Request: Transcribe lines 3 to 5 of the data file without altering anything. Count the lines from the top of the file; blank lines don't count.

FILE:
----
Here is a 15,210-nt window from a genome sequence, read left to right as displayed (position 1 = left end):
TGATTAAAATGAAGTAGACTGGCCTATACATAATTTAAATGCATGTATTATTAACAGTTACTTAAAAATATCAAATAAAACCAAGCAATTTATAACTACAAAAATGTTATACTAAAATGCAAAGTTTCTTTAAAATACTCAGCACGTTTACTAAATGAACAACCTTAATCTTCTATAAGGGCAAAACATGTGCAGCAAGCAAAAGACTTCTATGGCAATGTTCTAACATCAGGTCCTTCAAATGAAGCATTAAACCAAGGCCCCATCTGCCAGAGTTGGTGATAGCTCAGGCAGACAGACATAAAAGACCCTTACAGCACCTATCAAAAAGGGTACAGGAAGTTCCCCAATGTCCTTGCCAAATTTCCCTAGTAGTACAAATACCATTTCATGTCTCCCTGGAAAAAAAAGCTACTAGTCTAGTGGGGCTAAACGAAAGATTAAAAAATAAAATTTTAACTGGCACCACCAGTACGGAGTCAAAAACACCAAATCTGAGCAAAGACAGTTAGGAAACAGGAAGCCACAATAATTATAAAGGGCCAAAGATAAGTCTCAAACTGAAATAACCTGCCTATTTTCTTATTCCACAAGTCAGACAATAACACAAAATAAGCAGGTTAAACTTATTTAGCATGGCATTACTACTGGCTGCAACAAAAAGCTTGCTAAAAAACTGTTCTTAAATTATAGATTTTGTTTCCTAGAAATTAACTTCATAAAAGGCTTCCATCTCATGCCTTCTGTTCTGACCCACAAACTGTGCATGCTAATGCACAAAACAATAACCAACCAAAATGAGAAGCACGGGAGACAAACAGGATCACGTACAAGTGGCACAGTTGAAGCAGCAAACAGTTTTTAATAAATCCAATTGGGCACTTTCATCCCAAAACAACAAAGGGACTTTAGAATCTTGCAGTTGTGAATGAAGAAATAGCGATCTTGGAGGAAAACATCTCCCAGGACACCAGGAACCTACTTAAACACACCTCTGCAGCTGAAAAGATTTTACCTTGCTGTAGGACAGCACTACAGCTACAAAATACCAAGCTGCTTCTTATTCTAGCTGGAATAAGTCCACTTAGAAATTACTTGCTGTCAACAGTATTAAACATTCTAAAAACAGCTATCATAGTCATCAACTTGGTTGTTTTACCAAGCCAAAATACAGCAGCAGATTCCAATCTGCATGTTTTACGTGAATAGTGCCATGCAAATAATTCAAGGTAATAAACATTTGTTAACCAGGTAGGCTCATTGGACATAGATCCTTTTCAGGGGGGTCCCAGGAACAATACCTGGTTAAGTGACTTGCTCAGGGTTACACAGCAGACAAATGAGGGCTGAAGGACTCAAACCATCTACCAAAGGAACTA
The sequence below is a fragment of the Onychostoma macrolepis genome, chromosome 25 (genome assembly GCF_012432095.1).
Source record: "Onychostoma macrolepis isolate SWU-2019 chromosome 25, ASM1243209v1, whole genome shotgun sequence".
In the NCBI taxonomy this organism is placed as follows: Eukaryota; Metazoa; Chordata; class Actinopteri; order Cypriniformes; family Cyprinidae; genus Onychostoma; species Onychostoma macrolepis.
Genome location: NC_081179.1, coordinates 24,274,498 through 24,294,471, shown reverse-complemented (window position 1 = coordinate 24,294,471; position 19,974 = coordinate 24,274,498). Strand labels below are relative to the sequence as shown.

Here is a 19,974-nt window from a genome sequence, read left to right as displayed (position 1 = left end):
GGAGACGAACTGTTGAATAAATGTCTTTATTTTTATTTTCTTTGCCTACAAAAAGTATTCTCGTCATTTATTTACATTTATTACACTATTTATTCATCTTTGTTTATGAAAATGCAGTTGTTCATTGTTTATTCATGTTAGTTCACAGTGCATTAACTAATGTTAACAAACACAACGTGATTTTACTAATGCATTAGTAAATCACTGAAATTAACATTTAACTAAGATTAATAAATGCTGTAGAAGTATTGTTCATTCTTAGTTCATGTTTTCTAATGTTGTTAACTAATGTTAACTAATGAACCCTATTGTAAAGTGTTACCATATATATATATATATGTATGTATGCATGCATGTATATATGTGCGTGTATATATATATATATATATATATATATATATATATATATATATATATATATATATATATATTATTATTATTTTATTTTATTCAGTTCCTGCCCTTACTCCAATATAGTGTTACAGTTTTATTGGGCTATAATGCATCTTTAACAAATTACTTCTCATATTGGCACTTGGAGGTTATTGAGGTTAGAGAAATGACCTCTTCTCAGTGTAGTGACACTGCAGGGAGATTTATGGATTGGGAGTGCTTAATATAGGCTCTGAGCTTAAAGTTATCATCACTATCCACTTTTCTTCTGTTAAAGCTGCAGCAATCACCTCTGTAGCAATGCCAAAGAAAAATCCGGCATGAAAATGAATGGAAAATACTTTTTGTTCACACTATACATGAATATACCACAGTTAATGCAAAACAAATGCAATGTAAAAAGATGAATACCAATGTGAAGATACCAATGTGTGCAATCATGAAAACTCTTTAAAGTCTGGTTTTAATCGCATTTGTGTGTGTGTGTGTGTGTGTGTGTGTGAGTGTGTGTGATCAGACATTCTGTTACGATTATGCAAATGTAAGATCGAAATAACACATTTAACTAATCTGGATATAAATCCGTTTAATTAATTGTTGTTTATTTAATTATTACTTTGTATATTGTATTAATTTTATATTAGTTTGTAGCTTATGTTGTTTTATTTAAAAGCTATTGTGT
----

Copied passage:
The sequence below is a fragment of the Onychostoma macrolepis genome, chromosome 25 (genome assembly GCF_012432095.1).
Source record: "Onychostoma macrolepis isolate SWU-2019 chromosome 25, ASM1243209v1, whole genome shotgun sequence".
In the NCBI taxonomy this organism is placed as follows: Eukaryota; Metazoa; Chordata; class Actinopteri; order Cypriniformes; family Cyprinidae; genus Onychostoma; species Onychostoma macrolepis.